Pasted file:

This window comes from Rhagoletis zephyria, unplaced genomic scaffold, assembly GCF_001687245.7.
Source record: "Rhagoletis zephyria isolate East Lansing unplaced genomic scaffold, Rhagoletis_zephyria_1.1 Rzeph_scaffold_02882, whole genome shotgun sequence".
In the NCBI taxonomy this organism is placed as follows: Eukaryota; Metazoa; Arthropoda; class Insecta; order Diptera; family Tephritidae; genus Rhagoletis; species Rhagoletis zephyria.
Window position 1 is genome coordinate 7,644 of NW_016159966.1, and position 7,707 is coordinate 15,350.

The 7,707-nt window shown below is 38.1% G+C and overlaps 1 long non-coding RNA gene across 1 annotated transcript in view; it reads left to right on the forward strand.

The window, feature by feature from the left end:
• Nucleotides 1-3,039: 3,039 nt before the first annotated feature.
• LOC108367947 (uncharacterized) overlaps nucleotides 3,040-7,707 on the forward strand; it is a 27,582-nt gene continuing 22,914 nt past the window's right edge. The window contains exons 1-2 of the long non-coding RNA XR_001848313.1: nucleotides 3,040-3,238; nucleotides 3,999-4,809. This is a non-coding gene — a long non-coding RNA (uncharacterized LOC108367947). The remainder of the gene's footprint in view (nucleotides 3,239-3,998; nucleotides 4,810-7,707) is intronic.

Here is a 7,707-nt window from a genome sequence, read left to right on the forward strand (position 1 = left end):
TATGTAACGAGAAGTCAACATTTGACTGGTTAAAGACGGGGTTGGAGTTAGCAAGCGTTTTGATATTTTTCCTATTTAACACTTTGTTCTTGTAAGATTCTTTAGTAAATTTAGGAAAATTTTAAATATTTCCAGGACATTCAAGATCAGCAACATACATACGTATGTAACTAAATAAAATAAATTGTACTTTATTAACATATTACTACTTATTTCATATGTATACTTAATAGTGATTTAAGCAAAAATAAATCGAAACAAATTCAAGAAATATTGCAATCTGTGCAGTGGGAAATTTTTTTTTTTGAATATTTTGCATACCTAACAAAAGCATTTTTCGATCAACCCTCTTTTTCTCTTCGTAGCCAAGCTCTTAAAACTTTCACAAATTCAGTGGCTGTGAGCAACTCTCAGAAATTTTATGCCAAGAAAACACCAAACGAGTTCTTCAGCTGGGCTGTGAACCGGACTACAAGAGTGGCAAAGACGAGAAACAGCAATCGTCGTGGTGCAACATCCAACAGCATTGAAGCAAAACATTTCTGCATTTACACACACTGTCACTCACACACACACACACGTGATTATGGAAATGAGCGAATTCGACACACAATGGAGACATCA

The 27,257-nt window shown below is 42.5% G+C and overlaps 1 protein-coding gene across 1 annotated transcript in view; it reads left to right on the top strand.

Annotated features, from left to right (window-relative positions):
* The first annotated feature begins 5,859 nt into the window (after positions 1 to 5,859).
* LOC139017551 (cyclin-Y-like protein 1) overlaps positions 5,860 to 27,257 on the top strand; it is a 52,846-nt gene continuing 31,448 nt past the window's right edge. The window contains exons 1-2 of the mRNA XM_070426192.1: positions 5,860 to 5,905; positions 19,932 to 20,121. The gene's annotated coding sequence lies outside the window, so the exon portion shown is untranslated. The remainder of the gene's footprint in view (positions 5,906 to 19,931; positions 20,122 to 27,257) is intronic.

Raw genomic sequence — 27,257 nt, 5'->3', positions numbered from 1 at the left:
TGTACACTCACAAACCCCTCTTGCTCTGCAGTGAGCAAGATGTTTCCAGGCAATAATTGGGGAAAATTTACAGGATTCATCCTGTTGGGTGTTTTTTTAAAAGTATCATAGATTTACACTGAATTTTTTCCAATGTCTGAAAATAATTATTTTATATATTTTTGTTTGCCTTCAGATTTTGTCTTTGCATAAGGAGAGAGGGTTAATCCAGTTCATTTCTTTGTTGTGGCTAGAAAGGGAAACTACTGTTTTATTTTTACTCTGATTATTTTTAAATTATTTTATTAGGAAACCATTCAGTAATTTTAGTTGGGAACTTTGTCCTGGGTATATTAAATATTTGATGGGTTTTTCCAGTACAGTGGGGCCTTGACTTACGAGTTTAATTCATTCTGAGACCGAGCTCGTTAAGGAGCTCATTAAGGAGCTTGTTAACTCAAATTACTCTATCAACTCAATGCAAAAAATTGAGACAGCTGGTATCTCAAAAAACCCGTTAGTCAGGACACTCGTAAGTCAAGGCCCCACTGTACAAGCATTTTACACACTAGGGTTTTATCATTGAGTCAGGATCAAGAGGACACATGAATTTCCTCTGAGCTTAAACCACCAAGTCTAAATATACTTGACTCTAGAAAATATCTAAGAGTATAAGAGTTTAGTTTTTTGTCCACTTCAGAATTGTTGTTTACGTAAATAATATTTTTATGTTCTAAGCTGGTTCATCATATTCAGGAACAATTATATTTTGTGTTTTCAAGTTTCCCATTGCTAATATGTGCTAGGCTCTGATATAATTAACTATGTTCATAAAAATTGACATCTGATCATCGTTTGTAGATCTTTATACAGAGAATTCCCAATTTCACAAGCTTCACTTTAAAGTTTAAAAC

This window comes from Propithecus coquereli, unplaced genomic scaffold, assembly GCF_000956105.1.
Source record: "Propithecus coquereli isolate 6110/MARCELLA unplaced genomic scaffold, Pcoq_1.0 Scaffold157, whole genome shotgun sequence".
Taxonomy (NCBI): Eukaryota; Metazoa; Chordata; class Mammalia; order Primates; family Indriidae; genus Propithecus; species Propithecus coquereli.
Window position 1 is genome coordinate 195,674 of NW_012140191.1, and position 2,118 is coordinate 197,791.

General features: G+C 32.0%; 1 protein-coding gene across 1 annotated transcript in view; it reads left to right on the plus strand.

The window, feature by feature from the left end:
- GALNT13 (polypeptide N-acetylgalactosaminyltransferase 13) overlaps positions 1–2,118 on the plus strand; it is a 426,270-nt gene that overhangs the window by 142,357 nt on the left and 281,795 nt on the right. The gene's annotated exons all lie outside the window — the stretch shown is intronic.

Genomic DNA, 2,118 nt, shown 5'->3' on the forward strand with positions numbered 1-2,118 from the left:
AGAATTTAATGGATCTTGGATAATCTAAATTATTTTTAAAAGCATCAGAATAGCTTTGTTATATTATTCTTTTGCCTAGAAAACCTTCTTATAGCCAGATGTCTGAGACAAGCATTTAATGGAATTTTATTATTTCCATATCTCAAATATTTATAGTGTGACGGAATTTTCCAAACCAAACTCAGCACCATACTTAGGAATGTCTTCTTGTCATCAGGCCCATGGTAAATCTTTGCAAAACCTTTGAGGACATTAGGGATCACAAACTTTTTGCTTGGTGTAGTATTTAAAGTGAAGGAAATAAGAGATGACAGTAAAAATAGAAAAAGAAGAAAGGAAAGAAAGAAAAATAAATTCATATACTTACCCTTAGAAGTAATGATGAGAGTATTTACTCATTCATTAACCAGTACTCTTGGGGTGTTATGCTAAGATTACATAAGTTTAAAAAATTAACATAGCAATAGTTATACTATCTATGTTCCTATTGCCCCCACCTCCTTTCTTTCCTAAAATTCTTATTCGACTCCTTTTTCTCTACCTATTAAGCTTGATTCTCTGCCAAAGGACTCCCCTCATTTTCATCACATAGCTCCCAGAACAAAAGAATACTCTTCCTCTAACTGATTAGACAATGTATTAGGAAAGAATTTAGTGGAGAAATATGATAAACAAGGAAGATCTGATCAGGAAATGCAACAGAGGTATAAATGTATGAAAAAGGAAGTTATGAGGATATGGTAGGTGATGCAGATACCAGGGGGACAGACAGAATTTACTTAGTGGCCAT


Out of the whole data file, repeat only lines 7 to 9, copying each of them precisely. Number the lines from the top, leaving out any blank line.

• Nucleotides 1-3,039: 3,039 nt before the first annotated feature.
• LOC108367947 (uncharacterized) overlaps nucleotides 3,040-7,707 on the forward strand; it is a 27,582-nt gene continuing 22,914 nt past the window's right edge. The window contains exons 1-2 of the long non-coding RNA XR_001848313.1: nucleotides 3,040-3,238; nucleotides 3,999-4,809. This is a non-coding gene — a long non-coding RNA (uncharacterized LOC108367947). The remainder of the gene's footprint in view (nucleotides 3,239-3,998; nucleotides 4,810-7,707) is intronic.

Here is a 7,707-nt window from a genome sequence, read left to right on the forward strand (position 1 = left end):